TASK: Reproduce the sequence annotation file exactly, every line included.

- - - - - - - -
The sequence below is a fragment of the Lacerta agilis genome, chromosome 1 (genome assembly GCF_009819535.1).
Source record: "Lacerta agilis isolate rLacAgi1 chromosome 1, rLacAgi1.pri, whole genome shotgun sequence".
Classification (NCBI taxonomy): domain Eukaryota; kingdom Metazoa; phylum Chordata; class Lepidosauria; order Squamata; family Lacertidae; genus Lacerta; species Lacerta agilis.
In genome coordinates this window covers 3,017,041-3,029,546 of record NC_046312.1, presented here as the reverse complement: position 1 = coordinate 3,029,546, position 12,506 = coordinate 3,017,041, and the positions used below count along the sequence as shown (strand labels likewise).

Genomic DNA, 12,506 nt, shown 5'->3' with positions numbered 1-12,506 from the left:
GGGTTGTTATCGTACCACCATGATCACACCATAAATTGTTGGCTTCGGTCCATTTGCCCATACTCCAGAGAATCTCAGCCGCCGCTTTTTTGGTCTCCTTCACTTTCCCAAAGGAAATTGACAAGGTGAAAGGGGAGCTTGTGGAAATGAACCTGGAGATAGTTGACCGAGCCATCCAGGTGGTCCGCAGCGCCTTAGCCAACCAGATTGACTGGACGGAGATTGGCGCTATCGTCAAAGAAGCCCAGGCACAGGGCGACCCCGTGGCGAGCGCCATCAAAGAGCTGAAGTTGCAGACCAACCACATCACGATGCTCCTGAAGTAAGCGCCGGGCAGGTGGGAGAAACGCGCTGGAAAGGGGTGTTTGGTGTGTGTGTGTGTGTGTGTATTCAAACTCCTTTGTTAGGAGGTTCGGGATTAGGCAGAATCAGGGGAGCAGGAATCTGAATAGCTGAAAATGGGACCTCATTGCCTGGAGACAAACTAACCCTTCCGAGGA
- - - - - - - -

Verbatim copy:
The sequence below is a fragment of the Lacerta agilis genome, chromosome 1 (genome assembly GCF_009819535.1).
Source record: "Lacerta agilis isolate rLacAgi1 chromosome 1, rLacAgi1.pri, whole genome shotgun sequence".
Classification (NCBI taxonomy): domain Eukaryota; kingdom Metazoa; phylum Chordata; class Lepidosauria; order Squamata; family Lacertidae; genus Lacerta; species Lacerta agilis.
In genome coordinates this window covers 3,017,041-3,029,546 of record NC_046312.1, presented here as the reverse complement: position 1 = coordinate 3,029,546, position 12,506 = coordinate 3,017,041, and the positions used below count along the sequence as shown (strand labels likewise).

Genomic DNA, 12,506 nt, shown 5'->3' with positions numbered 1-12,506 from the left:
GGGTTGTTATCGTACCACCATGATCACACCATAAATTGTTGGCTTCGGTCCATTTGCCCATACTCCAGAGAATCTCAGCCGCCGCTTTTTTGGTCTCCTTCACTTTCCCAAAGGAAATTGACAAGGTGAAAGGGGAGCTTGTGGAAATGAACCTGGAGATAGTTGACCGAGCCATCCAGGTGGTCCGCAGCGCCTTAGCCAACCAGATTGACTGGACGGAGATTGGCGCTATCGTCAAAGAAGCCCAGGCACAGGGCGACCCCGTGGCGAGCGCCATCAAAGAGCTGAAGTTGCAGACCAACCACATCACGATGCTCCTGAAGTAAGCGCCGGGCAGGTGGGAGAAACGCGCTGGAAAGGGGTGTTTGGTGTGTGTGTGTGTGTGTGTATTCAAACTCCTTTGTTAGGAGGTTCGGGATTAGGCAGAATCAGGGGAGCAGGAATCTGAATAGCTGAAAATGGGACCTCATTGCCTGGAGACAAACTAACCCTTCCGAGGA